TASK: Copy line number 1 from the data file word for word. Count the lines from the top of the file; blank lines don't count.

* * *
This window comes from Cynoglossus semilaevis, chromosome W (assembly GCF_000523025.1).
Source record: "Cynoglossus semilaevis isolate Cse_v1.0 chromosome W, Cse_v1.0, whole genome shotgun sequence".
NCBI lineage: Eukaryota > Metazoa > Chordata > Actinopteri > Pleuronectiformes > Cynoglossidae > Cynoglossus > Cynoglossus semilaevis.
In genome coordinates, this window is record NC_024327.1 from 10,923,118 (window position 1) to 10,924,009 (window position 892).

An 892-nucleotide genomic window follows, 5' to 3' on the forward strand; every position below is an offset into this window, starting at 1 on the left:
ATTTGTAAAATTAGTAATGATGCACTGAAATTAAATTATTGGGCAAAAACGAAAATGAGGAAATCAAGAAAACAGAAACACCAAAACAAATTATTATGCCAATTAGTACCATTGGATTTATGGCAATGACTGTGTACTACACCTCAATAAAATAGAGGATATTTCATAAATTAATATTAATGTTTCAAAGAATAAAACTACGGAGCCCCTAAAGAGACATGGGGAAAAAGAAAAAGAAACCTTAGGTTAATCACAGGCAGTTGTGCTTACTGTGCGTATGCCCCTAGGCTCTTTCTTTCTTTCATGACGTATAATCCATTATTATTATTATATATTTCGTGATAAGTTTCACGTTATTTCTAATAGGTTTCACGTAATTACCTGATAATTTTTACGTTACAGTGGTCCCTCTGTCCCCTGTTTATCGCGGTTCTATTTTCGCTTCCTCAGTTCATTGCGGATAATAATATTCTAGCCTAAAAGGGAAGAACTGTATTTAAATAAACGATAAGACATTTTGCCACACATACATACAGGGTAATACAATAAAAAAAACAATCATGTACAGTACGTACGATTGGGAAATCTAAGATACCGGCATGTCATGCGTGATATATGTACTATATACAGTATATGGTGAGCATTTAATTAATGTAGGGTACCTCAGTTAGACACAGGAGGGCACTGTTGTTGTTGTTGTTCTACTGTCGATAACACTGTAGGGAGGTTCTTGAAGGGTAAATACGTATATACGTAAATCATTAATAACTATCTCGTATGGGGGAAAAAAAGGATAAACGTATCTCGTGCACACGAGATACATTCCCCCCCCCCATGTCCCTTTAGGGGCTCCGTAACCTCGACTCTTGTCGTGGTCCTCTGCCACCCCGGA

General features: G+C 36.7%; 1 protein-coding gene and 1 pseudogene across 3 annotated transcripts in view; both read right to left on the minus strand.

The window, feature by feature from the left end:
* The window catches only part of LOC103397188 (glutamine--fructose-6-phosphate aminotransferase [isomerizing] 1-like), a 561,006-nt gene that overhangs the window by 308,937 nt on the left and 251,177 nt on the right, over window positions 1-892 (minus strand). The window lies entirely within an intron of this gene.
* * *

This window comes from Cynoglossus semilaevis, chromosome W (assembly GCF_000523025.1).